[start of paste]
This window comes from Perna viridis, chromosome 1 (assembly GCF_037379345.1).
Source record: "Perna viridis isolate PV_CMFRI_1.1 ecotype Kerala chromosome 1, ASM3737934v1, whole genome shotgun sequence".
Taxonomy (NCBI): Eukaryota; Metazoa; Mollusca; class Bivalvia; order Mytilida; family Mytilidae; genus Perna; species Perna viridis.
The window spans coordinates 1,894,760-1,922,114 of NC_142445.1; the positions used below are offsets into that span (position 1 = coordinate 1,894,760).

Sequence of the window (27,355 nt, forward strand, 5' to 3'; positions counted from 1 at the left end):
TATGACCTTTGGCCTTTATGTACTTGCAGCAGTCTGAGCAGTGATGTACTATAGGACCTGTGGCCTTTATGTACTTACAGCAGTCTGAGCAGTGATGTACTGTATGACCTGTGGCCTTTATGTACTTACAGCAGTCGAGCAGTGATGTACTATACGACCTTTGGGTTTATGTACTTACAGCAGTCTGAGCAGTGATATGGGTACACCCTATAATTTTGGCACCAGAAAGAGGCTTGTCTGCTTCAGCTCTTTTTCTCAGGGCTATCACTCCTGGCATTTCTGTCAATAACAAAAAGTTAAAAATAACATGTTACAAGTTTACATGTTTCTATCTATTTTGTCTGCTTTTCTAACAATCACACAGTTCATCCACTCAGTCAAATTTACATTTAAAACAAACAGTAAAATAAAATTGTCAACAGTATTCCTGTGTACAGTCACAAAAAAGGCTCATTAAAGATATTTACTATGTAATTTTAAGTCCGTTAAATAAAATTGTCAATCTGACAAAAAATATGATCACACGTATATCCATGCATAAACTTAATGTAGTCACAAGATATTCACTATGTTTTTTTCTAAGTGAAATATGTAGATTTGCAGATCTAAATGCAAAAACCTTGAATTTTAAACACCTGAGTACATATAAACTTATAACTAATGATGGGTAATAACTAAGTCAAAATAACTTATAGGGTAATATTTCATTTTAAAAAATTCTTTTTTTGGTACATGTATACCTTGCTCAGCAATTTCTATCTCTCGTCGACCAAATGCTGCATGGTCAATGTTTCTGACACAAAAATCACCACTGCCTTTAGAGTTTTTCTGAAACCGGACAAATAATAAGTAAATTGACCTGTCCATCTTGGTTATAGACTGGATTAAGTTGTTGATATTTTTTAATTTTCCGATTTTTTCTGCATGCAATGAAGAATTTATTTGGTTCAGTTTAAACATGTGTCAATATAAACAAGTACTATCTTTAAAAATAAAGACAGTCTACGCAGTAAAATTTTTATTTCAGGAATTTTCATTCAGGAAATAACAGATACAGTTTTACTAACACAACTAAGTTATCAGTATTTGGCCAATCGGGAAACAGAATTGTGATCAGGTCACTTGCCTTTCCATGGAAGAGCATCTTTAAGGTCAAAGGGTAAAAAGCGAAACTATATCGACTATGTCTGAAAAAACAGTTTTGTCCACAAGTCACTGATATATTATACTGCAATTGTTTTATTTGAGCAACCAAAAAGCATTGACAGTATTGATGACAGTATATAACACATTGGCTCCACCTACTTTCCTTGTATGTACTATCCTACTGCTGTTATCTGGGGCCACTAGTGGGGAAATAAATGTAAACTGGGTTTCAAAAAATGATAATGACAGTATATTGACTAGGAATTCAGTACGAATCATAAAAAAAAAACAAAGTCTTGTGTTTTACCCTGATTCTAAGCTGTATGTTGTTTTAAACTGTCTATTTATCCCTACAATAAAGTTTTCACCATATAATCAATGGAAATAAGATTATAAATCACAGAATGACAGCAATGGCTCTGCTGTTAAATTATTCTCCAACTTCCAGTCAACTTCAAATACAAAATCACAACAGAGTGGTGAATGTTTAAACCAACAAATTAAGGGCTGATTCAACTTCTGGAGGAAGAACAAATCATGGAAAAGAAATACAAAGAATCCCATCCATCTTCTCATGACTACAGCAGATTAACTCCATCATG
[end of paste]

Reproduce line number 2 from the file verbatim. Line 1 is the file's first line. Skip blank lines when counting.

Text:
Source record: "Perna viridis isolate PV_CMFRI_1.1 ecotype Kerala chromosome 1, ASM3737934v1, whole genome shotgun sequence".